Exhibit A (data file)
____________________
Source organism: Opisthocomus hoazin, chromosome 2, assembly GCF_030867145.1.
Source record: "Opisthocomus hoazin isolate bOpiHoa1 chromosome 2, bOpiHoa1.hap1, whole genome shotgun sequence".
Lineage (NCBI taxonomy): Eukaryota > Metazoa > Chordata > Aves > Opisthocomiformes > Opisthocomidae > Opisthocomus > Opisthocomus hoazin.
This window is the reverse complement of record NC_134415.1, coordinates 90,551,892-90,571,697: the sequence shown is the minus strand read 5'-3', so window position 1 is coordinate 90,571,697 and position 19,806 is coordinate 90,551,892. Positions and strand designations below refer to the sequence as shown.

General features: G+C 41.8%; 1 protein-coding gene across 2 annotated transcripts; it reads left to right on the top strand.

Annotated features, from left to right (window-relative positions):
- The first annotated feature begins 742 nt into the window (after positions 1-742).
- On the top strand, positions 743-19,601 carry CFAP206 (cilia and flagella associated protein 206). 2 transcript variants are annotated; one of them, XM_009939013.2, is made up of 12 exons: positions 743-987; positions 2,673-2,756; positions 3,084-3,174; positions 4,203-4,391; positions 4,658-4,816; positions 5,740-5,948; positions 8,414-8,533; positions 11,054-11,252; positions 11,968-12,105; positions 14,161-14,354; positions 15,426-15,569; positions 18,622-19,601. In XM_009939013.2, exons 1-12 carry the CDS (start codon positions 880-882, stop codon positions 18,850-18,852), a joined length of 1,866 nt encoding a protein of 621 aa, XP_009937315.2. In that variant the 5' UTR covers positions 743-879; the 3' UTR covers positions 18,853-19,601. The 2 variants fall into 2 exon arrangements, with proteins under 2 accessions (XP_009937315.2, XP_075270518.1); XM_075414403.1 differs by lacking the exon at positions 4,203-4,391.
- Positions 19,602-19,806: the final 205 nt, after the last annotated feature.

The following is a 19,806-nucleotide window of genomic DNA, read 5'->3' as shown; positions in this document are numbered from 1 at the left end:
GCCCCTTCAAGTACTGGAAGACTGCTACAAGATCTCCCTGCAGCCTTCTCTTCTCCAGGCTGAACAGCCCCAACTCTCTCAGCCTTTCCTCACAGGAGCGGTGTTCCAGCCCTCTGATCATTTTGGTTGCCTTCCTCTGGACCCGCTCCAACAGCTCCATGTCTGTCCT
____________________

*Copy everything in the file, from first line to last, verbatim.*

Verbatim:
Source organism: Opisthocomus hoazin, chromosome 2, assembly GCF_030867145.1.
Source record: "Opisthocomus hoazin isolate bOpiHoa1 chromosome 2, bOpiHoa1.hap1, whole genome shotgun sequence".
Lineage (NCBI taxonomy): Eukaryota > Metazoa > Chordata > Aves > Opisthocomiformes > Opisthocomidae > Opisthocomus > Opisthocomus hoazin.
This window is the reverse complement of record NC_134415.1, coordinates 90,551,892-90,571,697: the sequence shown is the minus strand read 5'-3', so window position 1 is coordinate 90,571,697 and position 19,806 is coordinate 90,551,892. Positions and strand designations below refer to the sequence as shown.

General features: G+C 41.8%; 1 protein-coding gene across 2 annotated transcripts; it reads left to right on the top strand.

Annotated features, from left to right (window-relative positions):
- The first annotated feature begins 742 nt into the window (after positions 1-742).
- On the top strand, positions 743-19,601 carry CFAP206 (cilia and flagella associated protein 206). 2 transcript variants are annotated; one of them, XM_009939013.2, is made up of 12 exons: positions 743-987; positions 2,673-2,756; positions 3,084-3,174; positions 4,203-4,391; positions 4,658-4,816; positions 5,740-5,948; positions 8,414-8,533; positions 11,054-11,252; positions 11,968-12,105; positions 14,161-14,354; positions 15,426-15,569; positions 18,622-19,601. In XM_009939013.2, exons 1-12 carry the CDS (start codon positions 880-882, stop codon positions 18,850-18,852), a joined length of 1,866 nt encoding a protein of 621 aa, XP_009937315.2. In that variant the 5' UTR covers positions 743-879; the 3' UTR covers positions 18,853-19,601. The 2 variants fall into 2 exon arrangements, with proteins under 2 accessions (XP_009937315.2, XP_075270518.1); XM_075414403.1 differs by lacking the exon at positions 4,203-4,391.
- Positions 19,602-19,806: the final 205 nt, after the last annotated feature.

The following is a 19,806-nucleotide window of genomic DNA, read 5'->3' as shown; positions in this document are numbered from 1 at the left end:
GCCCCTTCAAGTACTGGAAGACTGCTACAAGATCTCCCTGCAGCCTTCTCTTCTCCAGGCTGAACAGCCCCAACTCTCTCAGCCTTTCCTCACAGGAGCGGTGTTCCAGCCCTCTGATCATTTTGGTTGCCTTCCTCTGGACCCGCTCCAACAGCTCCATGTCTGTCCT